"All The Way To The Bank"
At first glance, Final Fantasy All The Bravest could be an excellent game. Much of Square Enix' oeuvre is particularly rich in nostalgia and life-long fans, so a Final Fantasy game that promised to resurrect the look, feel, and gameplay of their most beloved games from the 90s has a rich target market. Moreover, the premise has incredible potential: huge swarms of the most loved (hated?) Final Fantasy monsters and bosses are attacking various places and times in the universe in heretofore unseen numbers. Your party of adventurers is correspondingly massive in order to take them on, maxing out at 32 party members going to battle at once. The potential for such massive, complex battles seems, at first glance, positively glorious.
The moment a battle begins, however, and the gameplay mechanic reveals itself; all that hope and nostalgia value crumbles into betrayal. You touch a party member in order to get them to attack; they attack. That is the sum and total of your ability to control the interaction. In Final Fantasy All The Bravest you can't select which monster to target, and each party member only has as single attack ability. You unlock various weapons and classes as you play, but each class only has a single attack, and each weapon is merely a simple damage boost. It is literally a game based on RTS nostalgia with all of the strategic elements stripped out.
Were the game merely an oversimplified battle game using the look and feel of classic Final Fantasy gameplay, it would be disappointing but ultimately harmless. What makes this game actively repugnant is the fact that it is entirely designed to milk in-game purchases out of the player. All of the characters in your party, for instance, are randomized examples of their class, but if you want to substitute in a franchise character, you can make that purchase for $0.99.
Of course, you can't actually select whether you add Cloud or Squall to your party; you get a character completely at random. If you didn't get the sprite you were hoping for, you have to cough up the cash again. Your fighters die easily and take three real-time minutes to regenerate – unless, of course, you want to speed up the process by paying. If you get tired of the limited numbers of venues for the gigantic fights, you can buy new worlds to play in, for a shocking $3.99 a piece. Considering Final Fantasy All The Bravest is not even a free game, with a middling $3.99 price tag, this shameless attempt to drag as many purchases out of the player as possible is downright offensive.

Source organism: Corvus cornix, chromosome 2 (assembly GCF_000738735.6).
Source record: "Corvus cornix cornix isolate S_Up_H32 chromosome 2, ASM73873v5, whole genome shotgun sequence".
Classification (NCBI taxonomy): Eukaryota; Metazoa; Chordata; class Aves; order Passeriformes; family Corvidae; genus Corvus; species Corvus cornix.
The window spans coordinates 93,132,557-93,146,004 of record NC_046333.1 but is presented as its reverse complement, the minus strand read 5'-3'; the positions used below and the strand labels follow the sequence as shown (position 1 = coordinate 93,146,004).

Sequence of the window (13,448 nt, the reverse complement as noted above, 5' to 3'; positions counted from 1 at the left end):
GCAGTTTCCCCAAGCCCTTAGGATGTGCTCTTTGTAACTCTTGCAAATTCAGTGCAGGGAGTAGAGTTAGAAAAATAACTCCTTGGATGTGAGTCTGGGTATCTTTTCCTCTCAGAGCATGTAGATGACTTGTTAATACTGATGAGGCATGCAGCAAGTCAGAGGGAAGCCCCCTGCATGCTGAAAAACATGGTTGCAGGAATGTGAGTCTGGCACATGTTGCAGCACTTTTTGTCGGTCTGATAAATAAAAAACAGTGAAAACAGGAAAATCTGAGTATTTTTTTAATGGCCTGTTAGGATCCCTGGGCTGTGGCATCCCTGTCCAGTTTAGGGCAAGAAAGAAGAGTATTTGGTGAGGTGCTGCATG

What makes all of this possibly more infuriating is that the game is so easily fixable. By removing the most gratuitous excesses of the in-app purchases and putting a little bit more effort into the combat structure, the game should have been a genuine pleasure. As it stands, Final Fantasy All The Bravest in its current form is far more adept at alienating than at serving the nostalgic, classic Final Fantasy-loving audience at whom it is targeted.
GameDynamo's Score for Final Fantasy All The Bravest (Mobile)
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Natalie Zina Walschots is a music writer, poet, and editor based in Toronto, Ontario. She writes about comic books, video games, combat sports, sadomasochism, feminism, and difficult music for a number of publications, both in print and online, and currently serves as the Managing Editor of Canada Arts Connect, as well as the Reviews Editor of This Magazine. She also has published books - DOOM: Love Poems For Supervillains and Thumbscrews, which won a Robert Kroetsch Award.
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